"Place de la Fontaine" square, seen from the old washhouse.
"Place de la Fontaine" square, seen from the old washhouse. | Source
One of the lovely houses in the square, brimming with blooming flowers.
One of the lovely houses in the square, brimming with blooming flowers. | Source
The blue shutters and the vintage ceramic pots on the windowsills add even more charm to the house.
The blue shutters and the vintage ceramic pots on the windowsills add even more charm to the house. | Source
 The old public washhouse, Rodemack
The old public washhouse, Rodemack | Source

Right in the heart of the village is the “Fontaine” square. There you will find an old public washhouse, which was in service until 1960. The water that feeds the washhouse comes from one of the numerous creeks that run at the foot of the fortress.

5. Check out the Castle’s Remains and the Citadel’s Park

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The House of the Officers, Rodemack, FranceThe House of the Officers seen from the outside of the fortification wall.
The House of the Officers, Rodemack, France
The House of the Officers, Rodemack, France | Source
The House of the Officers seen from the outside of the fortification wall.
The House of the Officers seen from the outside of the fortification wall. | Source

One of the most prominent historical structures in the commune is the remains of a 12th-century castle. What is actually left of the old feudal castle, built by the first lord of Rodemack, Arnoux I, are a couple of small buildings and the House of the Officers. This house was restored in the beginning of the 20th century, but the building is privately owned and tourists are not allowed inside. However, the citadel’s park surrounding the “castle” is open to the public during the weekends, and the entry is free.

6. Walk the Ramparts

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View of the fortification wall and the main street from the Notre Dame chapel.A narrow path running parallel to the fortification wall.
View of the fortification wall and the main street from the Notre Dame chapel.
View of the fortification wall and the main street from the Notre Dame chapel. | Source
A narrow path running parallel to the fortification wall.
A narrow path running parallel to the fortification wall. | Source

Rodemack is enclosed by almost 700 m of ramparts, built in the 14th century by its residents to protect themselves. After exploring the historic streets and the castle, climb up to the ramparts (near the gate of Sierck) and walk the wall for a bird's-eye view of the place. There is no admission fee.

Because Rodemack is built like a fortress, it is often called the "Little Carcassonne of Lorraine", referring to the famous walled city of Carcassonne, in the south of France.

7. Visit the Medieval Garden

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The fortification wall and the medieval garden.The medieval garden and the creek of Faulbach.Old bridge over the creek.
The fortification wall and the medieval garden.
The fortification wall and the medieval garden. | Source
The medieval garden and the creek of Faulbach.
The medieval garden and the creek of Faulbach. | Source
Old bridge over the creek.
Old bridge over the creek. | Source

Enclosed between the fortification wall and the creek of Faulbach lies a dormant medieval garden. The garden is divided into four parts: one contains medicinal plants like thyme (used for cough relief) and vervain (an excellent remedy for healing wounds); another part grows herbs for cooking (parsley, sage, dill etc.); a third part of the garden is dedicated to vegetables; and the last one is planted with flowers.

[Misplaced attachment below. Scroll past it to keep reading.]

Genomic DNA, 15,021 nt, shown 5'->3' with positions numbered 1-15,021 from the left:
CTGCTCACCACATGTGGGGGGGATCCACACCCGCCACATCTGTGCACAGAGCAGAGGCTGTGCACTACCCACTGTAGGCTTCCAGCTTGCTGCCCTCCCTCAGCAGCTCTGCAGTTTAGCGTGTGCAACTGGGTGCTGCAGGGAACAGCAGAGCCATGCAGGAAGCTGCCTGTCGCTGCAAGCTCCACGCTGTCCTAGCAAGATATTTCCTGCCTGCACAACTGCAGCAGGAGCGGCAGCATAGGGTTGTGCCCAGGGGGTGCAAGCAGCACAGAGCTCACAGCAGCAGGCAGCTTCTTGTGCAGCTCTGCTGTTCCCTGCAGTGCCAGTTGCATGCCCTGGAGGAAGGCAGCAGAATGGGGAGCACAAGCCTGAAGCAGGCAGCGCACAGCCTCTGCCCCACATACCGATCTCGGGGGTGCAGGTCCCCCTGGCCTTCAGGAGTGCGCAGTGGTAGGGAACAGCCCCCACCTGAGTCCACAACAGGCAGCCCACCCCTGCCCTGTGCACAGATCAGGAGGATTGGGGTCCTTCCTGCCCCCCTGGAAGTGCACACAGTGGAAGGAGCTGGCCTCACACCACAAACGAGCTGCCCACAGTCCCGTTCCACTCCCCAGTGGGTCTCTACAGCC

The admission to the garden is also free.

8. The Chapel of Notre Dame

The chapel of Notre Dame.
The chapel of Notre Dame. | Source

At the other end of the village you will find the small chapel of Notre Dame. It was built in 1658 by the people that once lived there to thank the Virgin Mary for the end of the Thirty Years War. There is not much to see inside, but you get a nice view of the castle and the main street from there.

9. Attend an Event

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Medieval Fair, RodemackMedieval Fair, Rodemack
Medieval Fair, Rodemack
Medieval Fair, Rodemack | Source
Medieval Fair, Rodemack
Medieval Fair, Rodemack
  • Wine market in April - Every year, in April, winemakers from the villages classified as the most beautiful in France gather in Rodemack for a wine market. The market usually takes place in the cellars of the House of the Officers and the citadel's park. Besides the winemakers, there are also local producers that offer great homemade products such as honey, bread, oil, foie gras, and traditional sweets.
  • Flower market in May.
  • Medieval Fair in June – This is a two-day event that attracts a lot of visitors from the area. During the fair, all participants dress in traditional costumes and the streets of the village fill with knights, troubadours, fire-eaters, and acrobats that keep the people entertained. The admission fee is 10 € (2-day pass is 15 €) and finding a parking spot can be tough.
  • Medieval Christmas market in December.

The Best Time to Visit Rodemack

Late spring, summer, and early fall is the best time to visit Rodemack if you want to enjoy its colorful streets, the medieval garden and the beautiful nature in the region. The winter is usually rainy and the citadel’s park is closed during that time (from September to May).

Questions & Answers

    © 2011 iZeko

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      • GClark profile image

        GClark 6 years ago from United States

        Voted Up on this well-written review complete with beautiful photos. GClark

      • iZeko profile image
        Author

        iZeko 6 years ago

        I’m happy you enjoyed my virtual tour :-). Thanks for the nice comment and the votes!

      • RTalloni profile image

        RTalloni 6 years ago from the short journey

        What a neat visit you give us here! Thanks so much for a great hub. Your photos are stunning, sharing the story with your words in a beautiful way.

        Voted up and awesome.